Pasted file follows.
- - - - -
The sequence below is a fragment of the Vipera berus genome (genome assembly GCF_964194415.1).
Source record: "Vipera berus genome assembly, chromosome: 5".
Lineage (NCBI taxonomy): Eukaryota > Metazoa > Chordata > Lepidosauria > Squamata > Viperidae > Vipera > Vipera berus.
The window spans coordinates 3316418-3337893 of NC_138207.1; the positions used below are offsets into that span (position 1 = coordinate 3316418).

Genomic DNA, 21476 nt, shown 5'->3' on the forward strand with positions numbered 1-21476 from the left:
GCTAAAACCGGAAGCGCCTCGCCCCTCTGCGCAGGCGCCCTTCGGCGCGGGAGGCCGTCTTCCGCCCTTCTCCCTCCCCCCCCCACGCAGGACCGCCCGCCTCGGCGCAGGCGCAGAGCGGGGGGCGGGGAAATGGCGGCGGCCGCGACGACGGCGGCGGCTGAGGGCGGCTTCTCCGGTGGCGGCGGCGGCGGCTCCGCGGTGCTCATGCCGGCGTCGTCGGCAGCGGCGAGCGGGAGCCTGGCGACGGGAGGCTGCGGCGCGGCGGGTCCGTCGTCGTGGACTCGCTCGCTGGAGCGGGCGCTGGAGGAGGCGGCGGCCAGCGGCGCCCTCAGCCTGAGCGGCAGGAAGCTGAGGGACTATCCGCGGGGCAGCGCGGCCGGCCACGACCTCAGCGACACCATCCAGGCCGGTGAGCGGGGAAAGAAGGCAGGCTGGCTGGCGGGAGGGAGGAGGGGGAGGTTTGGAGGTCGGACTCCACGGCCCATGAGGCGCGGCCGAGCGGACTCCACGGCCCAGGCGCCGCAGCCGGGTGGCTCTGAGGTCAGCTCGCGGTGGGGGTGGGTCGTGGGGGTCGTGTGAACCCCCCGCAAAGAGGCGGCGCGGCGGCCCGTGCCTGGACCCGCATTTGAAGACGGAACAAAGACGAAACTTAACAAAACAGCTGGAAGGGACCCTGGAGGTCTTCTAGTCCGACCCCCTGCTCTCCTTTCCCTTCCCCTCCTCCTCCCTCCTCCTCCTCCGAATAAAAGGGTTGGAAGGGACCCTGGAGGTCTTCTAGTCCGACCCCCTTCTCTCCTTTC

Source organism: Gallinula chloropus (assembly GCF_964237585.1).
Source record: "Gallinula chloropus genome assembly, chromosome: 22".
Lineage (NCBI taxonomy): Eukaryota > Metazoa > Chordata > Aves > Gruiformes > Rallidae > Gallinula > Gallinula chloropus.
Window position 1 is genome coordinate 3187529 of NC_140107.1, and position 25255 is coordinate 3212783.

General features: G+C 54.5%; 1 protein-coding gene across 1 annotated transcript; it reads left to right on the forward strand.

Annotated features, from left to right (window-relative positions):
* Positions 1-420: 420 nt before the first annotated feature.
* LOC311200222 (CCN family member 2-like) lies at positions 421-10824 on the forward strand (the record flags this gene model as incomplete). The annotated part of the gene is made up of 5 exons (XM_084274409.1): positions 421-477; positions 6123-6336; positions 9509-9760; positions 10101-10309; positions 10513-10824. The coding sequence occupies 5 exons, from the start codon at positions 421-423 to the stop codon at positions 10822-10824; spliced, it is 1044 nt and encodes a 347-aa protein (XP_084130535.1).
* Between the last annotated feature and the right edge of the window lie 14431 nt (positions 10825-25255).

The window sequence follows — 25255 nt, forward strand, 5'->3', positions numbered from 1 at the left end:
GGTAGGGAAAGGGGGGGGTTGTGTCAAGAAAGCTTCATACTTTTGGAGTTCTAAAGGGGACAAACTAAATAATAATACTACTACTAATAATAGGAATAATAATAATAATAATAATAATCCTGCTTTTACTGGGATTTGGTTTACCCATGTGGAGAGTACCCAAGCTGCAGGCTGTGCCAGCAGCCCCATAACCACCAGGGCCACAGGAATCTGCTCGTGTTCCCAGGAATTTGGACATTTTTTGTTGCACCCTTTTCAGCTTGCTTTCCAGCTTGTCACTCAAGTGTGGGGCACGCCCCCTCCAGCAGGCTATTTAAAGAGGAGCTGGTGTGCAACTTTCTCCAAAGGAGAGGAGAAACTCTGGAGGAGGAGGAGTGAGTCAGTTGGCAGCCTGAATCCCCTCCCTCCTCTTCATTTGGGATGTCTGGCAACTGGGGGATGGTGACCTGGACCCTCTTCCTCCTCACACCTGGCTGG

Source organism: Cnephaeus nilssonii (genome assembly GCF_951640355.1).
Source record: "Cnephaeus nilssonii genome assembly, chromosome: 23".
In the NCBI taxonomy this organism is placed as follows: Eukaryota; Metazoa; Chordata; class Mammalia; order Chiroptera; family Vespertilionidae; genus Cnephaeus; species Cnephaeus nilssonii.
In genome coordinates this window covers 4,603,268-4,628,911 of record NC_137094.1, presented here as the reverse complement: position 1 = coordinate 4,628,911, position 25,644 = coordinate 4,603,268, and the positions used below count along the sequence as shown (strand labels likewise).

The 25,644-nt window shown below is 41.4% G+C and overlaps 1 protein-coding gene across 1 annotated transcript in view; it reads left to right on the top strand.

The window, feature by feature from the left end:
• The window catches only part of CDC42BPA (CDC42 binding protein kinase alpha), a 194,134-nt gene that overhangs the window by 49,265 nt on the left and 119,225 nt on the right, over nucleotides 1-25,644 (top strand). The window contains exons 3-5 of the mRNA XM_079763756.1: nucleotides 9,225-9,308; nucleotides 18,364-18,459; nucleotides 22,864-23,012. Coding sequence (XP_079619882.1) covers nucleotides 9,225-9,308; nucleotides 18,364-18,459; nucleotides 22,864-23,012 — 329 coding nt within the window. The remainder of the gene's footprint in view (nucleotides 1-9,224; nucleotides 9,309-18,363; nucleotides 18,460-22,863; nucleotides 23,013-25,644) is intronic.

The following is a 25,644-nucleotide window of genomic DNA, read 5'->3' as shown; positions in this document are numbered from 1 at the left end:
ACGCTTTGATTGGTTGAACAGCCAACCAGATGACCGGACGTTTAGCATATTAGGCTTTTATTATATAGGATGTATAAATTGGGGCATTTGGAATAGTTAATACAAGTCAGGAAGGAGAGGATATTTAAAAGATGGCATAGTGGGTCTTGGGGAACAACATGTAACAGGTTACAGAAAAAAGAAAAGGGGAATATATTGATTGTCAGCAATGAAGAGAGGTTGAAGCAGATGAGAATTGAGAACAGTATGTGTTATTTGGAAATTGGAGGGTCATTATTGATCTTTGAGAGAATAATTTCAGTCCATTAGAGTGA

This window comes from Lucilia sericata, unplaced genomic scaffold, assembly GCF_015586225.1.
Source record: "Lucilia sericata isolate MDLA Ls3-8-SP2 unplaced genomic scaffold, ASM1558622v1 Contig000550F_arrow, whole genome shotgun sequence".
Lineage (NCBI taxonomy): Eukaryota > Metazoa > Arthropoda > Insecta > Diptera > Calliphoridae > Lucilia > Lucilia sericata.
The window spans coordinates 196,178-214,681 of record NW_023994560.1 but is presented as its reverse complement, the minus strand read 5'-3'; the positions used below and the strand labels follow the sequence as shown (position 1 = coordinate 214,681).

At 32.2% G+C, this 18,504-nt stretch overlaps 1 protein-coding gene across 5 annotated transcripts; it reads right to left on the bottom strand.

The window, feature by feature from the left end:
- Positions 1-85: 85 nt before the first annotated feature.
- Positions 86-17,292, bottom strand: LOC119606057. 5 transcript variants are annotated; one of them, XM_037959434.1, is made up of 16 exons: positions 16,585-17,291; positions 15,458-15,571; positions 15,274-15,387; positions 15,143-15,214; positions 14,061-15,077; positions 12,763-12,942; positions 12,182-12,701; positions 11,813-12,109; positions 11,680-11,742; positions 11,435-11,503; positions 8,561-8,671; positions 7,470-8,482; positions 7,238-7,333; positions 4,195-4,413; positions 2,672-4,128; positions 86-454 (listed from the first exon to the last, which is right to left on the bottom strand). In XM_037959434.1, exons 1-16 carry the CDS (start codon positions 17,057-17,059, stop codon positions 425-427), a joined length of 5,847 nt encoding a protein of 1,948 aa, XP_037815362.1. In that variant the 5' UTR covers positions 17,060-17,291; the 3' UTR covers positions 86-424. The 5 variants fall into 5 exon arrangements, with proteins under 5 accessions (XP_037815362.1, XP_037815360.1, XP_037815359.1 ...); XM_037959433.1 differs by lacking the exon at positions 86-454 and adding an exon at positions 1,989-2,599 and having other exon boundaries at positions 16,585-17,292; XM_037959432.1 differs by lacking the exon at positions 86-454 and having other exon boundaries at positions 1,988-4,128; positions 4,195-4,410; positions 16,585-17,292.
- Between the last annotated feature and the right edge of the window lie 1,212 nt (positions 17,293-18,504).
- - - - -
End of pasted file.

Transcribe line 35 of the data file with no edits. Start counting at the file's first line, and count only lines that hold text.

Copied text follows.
- Between the last annotated feature and the right edge of the window lie 1,212 nt (positions 17,293-18,504).